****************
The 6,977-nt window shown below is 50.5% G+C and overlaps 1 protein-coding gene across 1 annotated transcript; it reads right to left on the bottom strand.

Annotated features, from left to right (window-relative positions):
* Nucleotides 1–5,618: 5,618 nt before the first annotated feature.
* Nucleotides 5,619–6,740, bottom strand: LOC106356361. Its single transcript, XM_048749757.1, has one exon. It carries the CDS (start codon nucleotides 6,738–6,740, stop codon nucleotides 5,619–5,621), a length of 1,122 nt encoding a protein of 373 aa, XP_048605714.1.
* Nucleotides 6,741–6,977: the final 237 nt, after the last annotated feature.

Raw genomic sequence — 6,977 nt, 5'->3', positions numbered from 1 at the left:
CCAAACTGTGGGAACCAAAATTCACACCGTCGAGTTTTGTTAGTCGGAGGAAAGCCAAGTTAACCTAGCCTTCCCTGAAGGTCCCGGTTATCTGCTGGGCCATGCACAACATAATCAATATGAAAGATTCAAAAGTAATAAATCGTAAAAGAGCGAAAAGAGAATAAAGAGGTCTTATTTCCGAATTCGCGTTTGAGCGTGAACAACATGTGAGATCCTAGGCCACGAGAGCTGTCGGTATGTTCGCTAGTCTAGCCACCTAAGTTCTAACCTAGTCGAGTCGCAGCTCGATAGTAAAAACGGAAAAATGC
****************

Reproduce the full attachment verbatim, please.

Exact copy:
The 6,977-nt window shown below is 50.5% G+C and overlaps 1 protein-coding gene across 1 annotated transcript; it reads right to left on the bottom strand.

Annotated features, from left to right (window-relative positions):
* Nucleotides 1–5,618: 5,618 nt before the first annotated feature.
* Nucleotides 5,619–6,740, bottom strand: LOC106356361. Its single transcript, XM_048749757.1, has one exon. It carries the CDS (start codon nucleotides 6,738–6,740, stop codon nucleotides 5,619–5,621), a length of 1,122 nt encoding a protein of 373 aa, XP_048605714.1.
* Nucleotides 6,741–6,977: the final 237 nt, after the last annotated feature.

Raw genomic sequence — 6,977 nt, 5'->3', positions numbered from 1 at the left:
CCAAACTGTGGGAACCAAAATTCACACCGTCGAGTTTTGTTAGTCGGAGGAAAGCCAAGTTAACCTAGCCTTCCCTGAAGGTCCCGGTTATCTGCTGGGCCATGCACAACATAATCAATATGAAAGATTCAAAAGTAATAAATCGTAAAAGAGCGAAAAGAGAATAAAGAGGTCTTATTTCCGAATTCGCGTTTGAGCGTGAACAACATGTGAGATCCTAGGCCACGAGAGCTGTCGGTATGTTCGCTAGTCTAGCCACCTAAGTTCTAACCTAGTCGAGTCGCAGCTCGATAGTAAAAACGGAAAAATGC